Djordje Krstić (1851-1907) was the most talented and the most consistent artist of the Serbian 19th century painting, admired both by his contemporaries and young admirers, the leading Serbian impressionists Nadežda Petrović, Kosta Miličević and Bora Stevanović. He pained the still life entitled the Fisherman's Gate in his late, the richest period of work in Belgrade, in a house in the Dorćol area, at 35 Zmaj Jovina Street. A novelty in Krstic's creativity was his method of painting. He paints on a dark background paste-like, with wide brushstrokes, giving the impression of speed and power. The sunshine did enter into his paintings, bringing him close to the forerunners of the Serbian plain air painters and impressionists.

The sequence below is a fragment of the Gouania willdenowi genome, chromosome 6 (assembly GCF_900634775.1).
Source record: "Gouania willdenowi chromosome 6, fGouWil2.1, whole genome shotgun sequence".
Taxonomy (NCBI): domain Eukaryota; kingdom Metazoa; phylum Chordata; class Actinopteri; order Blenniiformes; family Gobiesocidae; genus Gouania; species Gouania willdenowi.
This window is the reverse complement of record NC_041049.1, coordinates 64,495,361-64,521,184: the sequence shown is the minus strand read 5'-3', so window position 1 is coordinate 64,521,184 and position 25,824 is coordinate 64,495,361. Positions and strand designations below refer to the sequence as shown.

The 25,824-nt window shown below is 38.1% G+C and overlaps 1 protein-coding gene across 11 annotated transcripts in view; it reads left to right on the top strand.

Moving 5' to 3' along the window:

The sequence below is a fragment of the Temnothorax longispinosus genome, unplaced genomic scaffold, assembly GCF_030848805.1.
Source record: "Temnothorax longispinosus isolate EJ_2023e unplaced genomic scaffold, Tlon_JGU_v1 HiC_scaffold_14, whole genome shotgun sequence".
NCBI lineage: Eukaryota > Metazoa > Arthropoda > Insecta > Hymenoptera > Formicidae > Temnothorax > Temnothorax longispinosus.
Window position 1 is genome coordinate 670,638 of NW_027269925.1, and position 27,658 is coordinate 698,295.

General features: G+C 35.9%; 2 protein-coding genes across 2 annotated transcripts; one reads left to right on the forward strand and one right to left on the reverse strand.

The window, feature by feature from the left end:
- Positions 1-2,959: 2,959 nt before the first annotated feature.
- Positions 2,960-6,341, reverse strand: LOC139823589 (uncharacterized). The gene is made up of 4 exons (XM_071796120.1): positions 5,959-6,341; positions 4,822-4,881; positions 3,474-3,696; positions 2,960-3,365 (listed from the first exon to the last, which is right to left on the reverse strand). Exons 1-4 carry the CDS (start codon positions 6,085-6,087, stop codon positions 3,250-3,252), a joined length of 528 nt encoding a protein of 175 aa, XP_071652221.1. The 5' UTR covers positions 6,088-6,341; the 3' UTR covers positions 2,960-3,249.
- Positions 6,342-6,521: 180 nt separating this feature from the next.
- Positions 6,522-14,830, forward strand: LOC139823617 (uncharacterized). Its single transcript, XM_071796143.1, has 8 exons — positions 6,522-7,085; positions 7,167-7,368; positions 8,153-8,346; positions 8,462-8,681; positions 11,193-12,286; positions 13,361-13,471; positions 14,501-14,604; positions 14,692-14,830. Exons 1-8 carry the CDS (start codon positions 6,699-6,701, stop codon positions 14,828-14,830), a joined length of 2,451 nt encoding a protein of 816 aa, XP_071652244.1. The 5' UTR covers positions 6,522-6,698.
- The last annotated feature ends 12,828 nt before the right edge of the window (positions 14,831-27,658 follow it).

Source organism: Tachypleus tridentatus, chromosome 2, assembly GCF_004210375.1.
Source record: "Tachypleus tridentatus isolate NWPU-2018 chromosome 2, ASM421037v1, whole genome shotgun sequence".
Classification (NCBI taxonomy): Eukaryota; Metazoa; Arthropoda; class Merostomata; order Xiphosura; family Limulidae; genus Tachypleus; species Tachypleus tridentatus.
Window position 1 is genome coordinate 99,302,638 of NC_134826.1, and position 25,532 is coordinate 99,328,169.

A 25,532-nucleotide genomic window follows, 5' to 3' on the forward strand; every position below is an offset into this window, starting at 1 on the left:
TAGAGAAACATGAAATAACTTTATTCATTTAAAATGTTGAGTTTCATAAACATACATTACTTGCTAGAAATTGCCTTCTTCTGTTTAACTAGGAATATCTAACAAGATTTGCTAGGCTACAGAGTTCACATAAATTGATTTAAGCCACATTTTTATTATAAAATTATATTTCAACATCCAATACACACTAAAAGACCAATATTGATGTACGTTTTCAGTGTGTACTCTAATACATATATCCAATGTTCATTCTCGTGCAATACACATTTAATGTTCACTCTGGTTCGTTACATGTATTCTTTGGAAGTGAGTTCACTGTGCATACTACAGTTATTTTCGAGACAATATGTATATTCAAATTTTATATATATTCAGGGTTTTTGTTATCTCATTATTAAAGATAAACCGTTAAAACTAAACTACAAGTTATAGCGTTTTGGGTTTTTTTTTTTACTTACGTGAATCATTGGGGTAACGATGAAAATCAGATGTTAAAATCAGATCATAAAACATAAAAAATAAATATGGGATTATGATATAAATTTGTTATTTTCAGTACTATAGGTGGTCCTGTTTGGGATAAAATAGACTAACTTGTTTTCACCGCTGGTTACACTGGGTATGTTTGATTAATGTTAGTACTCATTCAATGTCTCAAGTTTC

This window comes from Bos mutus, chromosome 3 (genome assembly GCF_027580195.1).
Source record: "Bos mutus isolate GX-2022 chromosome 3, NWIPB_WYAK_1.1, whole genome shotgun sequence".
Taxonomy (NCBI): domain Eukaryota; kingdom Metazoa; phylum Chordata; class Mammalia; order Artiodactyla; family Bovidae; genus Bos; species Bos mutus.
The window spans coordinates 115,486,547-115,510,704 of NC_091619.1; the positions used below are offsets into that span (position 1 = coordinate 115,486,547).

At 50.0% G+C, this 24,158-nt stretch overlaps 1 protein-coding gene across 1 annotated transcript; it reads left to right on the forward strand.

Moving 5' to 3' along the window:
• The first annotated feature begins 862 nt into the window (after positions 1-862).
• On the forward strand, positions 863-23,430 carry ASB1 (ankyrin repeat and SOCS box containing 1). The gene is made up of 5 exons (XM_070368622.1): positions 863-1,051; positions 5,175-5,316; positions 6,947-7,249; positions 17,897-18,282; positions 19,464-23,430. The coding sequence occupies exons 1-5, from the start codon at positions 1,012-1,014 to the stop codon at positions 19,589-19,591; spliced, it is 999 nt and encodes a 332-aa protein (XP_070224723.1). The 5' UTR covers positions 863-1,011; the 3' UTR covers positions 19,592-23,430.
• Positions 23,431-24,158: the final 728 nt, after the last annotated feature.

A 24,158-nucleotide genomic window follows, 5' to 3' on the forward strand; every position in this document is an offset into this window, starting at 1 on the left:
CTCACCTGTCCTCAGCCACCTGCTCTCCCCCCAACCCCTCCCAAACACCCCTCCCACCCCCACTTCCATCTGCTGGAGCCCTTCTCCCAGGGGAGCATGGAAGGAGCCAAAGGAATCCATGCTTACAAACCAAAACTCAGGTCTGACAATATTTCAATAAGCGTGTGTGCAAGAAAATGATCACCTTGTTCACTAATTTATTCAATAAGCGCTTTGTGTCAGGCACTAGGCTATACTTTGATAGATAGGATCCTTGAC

As a painter of integrity and a man of multiple interests, he was well versed in problems of academic realistic painting, which he demonstrated in his best works, Babakaj and Fisherman's Gate, representing a different kind of painting which reigned supremely in Europe in the late 19th century. He created his own world of painting out of what he saw and felt deeply in his soul. This painting has been preserved in Djordje Krstić's family and is a masterpiece, the most complete achievement of the ideas and the spirit of realism in the history of Serbian painting.